Our staff in Laos have recently helped transform two primary schools in Lao PDR as part of a project to promote environmental education and awareness. The one-year project called “Clean Schools, Clean Rivers,” is funded by the U.S. Embassy to Laos’ Public Diplomacy Small Grants Program and focuses on one school in Phalath Village, Vientiane Province, and another in and Houaykhualuang Village, Xaiyabouri Province. The three main activities of the project are to 1) conduct a school environmental awareness presentation related macroinvertebrates (aquatic insects) as indicators of river health, 2) lead a river clean up activity and address litter issues near the schools, and 3) refurbish the two schools by painting buildings and planting trees. In all, our activities engaged 14 teachers and 142 students across the two villages.
There are many activities occurring in the surrounding communities that may have a negative impact on the water quality local streams, such as logging, farming, and the use of herbicides, pesticides and other chemicals near the river. Therefore, our project sought to implement a participatory water quality monitoring program to teach villagers techniques for monitoring and addressing impacts to their community’s river resources. Our training focused on village committee members, primary school teachers, and students who can share their knowledge with other students and villagers in the future. We held two days of training in each village, one for a theory session and one for a field demonstration of macroinvertebrate collection. All participants learned the protocols for collecting macroinvertebrates with nets, sorting and identifying their samples, and assigning a sensitivity score to each type of macroinvertebrate collected that can be used to calculate a water quality health score for the stream or rivers. We then handed over two sets of macroinvertebrate sampling equipment, including nets and sorting trays, to each school so they can continue keeping track of their water quality in the future.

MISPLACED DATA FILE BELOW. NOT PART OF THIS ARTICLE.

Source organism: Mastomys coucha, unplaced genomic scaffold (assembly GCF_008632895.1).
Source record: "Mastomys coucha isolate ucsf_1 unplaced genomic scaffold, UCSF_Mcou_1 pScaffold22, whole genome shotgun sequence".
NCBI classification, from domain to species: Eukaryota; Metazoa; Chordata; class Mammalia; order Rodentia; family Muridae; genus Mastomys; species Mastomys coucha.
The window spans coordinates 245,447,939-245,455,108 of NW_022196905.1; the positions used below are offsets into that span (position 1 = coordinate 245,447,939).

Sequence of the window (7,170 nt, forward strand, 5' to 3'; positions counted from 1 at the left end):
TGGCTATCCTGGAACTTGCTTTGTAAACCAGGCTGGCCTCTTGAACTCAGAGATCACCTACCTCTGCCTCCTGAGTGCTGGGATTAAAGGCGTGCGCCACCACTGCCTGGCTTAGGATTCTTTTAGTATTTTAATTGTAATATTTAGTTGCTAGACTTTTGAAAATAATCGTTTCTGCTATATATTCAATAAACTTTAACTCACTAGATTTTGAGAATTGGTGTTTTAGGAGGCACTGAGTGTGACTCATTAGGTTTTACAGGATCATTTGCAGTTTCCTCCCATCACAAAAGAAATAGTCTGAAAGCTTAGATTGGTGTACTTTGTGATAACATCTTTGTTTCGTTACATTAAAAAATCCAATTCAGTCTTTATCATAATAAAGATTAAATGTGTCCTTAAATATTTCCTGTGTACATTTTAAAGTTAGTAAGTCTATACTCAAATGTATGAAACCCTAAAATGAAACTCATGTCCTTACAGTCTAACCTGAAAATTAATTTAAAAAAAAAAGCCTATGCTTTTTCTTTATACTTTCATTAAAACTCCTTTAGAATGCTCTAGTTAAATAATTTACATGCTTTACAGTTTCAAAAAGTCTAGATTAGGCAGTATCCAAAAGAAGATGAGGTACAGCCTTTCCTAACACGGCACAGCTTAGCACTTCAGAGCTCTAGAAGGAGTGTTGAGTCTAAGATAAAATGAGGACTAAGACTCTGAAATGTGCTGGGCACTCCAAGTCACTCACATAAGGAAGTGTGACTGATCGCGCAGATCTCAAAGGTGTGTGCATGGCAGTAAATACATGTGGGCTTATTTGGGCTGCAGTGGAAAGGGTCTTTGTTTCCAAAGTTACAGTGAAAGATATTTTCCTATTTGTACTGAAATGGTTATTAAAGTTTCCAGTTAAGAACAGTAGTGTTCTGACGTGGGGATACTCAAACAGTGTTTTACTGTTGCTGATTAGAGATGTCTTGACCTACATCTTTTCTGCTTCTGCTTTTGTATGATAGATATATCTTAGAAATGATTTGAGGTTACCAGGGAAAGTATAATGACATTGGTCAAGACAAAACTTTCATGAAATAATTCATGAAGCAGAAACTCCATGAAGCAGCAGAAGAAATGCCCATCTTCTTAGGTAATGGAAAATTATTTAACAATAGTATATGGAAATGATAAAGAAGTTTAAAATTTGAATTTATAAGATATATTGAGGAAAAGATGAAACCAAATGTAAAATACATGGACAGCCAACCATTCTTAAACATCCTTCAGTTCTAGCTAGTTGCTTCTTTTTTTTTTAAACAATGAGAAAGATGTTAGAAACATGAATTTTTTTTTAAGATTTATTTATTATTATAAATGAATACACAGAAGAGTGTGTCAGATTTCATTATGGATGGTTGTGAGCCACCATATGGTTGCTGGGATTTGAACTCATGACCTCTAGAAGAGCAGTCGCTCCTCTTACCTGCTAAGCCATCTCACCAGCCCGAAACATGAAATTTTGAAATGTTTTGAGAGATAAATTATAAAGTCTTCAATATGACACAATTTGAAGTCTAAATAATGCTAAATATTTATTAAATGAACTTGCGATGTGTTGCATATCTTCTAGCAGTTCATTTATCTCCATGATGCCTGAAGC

Although local communities depend on clean water and rivers for their everyday needs such as drinking, bathing, growing crops and catching fish, local waterways also often serve as dumping areas for community rubbish, which is not only unsightly, but also threatens water quality, with resulting to the health concerns for local people and wildlife. As part of our project, our team provided an environmental awareness presentation about litter management and the importance of keeping their school and village clean. We led students in a river cleanup to collect trash, and installed rubbish bins at their schools, showing how the community can work together to minimize litter impacts and to address the water quality concerns in their village.
We recognize the value of a clean and healthy school environment to encourage student success in learning, so the final element of the project was to revitalize the school facilities. The old school buildings had become dirty and discolored over the years, yet receiving support for repairs from the Ministry of Education can take a long time, and many schools are already on a waiting list. We were glad to use this project to repaint the schools, and also planted 50 tree samplings of fruit trees and other species. We hope this green, welcoming environment will promote the healthy wellbeing of teachers and students into the future. See more photos of the project on our Flickr page.